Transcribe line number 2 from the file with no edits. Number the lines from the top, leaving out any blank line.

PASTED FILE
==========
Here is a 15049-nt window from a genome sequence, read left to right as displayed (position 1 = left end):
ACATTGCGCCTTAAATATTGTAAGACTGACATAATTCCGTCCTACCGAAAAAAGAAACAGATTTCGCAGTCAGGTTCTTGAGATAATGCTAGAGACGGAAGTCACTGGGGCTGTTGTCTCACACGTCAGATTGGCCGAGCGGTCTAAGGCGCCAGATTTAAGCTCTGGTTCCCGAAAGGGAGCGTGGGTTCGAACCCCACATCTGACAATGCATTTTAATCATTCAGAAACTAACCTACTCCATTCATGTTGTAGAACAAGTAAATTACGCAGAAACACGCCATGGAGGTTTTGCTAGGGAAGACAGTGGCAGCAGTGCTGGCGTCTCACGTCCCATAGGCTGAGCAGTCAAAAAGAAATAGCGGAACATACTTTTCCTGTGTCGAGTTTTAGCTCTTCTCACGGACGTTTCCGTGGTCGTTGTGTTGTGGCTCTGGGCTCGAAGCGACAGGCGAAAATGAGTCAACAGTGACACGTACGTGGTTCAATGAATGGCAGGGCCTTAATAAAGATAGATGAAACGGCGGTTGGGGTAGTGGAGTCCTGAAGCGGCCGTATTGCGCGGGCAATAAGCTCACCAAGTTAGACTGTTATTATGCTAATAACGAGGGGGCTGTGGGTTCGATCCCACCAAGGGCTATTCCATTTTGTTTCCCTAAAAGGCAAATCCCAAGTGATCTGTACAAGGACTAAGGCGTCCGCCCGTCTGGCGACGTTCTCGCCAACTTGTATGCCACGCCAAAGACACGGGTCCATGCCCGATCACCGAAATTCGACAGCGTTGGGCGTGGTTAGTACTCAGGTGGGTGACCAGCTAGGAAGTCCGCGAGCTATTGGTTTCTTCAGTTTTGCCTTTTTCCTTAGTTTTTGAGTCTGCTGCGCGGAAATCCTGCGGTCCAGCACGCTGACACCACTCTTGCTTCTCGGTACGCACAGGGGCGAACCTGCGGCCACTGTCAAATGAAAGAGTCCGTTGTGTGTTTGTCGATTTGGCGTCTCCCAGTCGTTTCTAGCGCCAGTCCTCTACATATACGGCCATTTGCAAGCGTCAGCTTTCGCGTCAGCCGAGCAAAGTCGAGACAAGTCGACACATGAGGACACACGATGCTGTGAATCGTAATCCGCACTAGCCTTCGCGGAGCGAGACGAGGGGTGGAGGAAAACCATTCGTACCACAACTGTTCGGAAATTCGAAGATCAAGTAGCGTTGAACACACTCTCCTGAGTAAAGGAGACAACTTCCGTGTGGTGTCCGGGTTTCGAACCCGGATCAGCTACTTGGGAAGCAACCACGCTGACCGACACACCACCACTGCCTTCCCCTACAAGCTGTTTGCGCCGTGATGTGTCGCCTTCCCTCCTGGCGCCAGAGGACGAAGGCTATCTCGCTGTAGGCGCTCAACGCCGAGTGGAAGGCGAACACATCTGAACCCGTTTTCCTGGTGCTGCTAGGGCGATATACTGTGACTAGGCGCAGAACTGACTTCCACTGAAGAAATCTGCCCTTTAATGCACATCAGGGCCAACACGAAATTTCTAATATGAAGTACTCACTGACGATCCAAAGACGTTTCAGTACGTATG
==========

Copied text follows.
ACATTGCGCCTTAAATATTGTAAGACTGACATAATTCCGTCCTACCGAAAAAAGAAACAGATTTCGCAGTCAGGTTCTTGAGATAATGCTAGAGACGGAAGTCACTGGGGCTGTTGTCTCACACGTCAGATTGGCCGAGCGGTCTAAGGCGCCAGATTTAAGCTCTGGTTCCCGAAAGGGAGCGTGGGTTCGAACCCCACATCTGACAATGCATTTTAATCATTCAGAAACTAACCTACTCCATTCATGTTGTAGAACAAGTAAATTACGCAGAAACACGCCATGGAGGTTTTGCTAGGGAAGACAGTGGCAGCAGTGCTGGCGTCTCACGTCCCATAGGCTGAGCAGTCAAAAAGAAATAGCGGAACATACTTTTCCTGTGTCGAGTTTTAGCTCTTCTCACGGACGTTTCCGTGGTCGTTGTGTTGTGGCTCTGGGCTCGAAGCGACAGGCGAAAATGAGTCAACAGTGACACGTACGTGGTTCAATGAATGGCAGGGCCTTAATAAAGATAGATGAAACGGCGGTTGGGGTAGTGGAGTCCTGAAGCGGCCGTATTGCGCGGGCAATAAGCTCACCAAGTTAGACTGTTATTATGCTAATAACGAGGGGGCTGTGGGTTCGATCCCACCAAGGGCTATTCCATTTTGTTTCCCTAAAAGGCAAATCCCAAGTGATCTGTACAAGGACTAAGGCGTCCGCCCGTCTGGCGACGTTCTCGCCAACTTGTATGCCACGCCAAAGACACGGGTCCATGCCCGATCACCGAAATTCGACAGCGTTGGGCGTGGTTAGTACTCAGGTGGGTGACCAGCTAGGAAGTCCGCGAGCTATTGGTTTCTTCAGTTTTGCCTTTTTCCTTAGTTTTTGAGTCTGCTGCGCGGAAATCCTGCGGTCCAGCACGCTGACACCACTCTTGCTTCTCGGTACGCACAGGGGCGAACCTGCGGCCACTGTCAAATGAAAGAGTCCGTTGTGTGTTTGTCGATTTGGCGTCTCCCAGTCGTTTCTAGCGCCAGTCCTCTACATATACGGCCATTTGCAAGCGTCAGCTTTCGCGTCAGCCGAGCAAAGTCGAGACAAGTCGACACATGAGGACACACGATGCTGTGAATCGTAATCCGCACTAGCCTTCGCGGAGCGAGACGAGGGGTGGAGGAAAACCATTCGTACCACAACTGTTCGGAAATTCGAAGATCAAGTAGCGTTGAACACACTCTCCTGAGTAAAGGAGACAACTTCCGTGTGGTGTCCGGGTTTCGAACCCGGATCAGCTACTTGGGAAGCAACCACGCTGACCGACACACCACCACTGCCTTCCCCTACAAGCTGTTTGCGCCGTGATGTGTCGCCTTCCCTCCTGGCGCCAGAGGACGAAGGCTATCTCGCTGTAGGCGCTCAACGCCGAGTGGAAGGCGAACACATCTGAACCCGTTTTCCTGGTGCTGCTAGGGCGATATACTGTGACTAGGCGCAGAACTGACTTCCACTGAAGAAATCTGCCCTTTAATGCACATCAGGGCCAACACGAAATTTCTAATATGAAGTACTCACTGACGATCCAAAGACGTTTCAGTACGTATG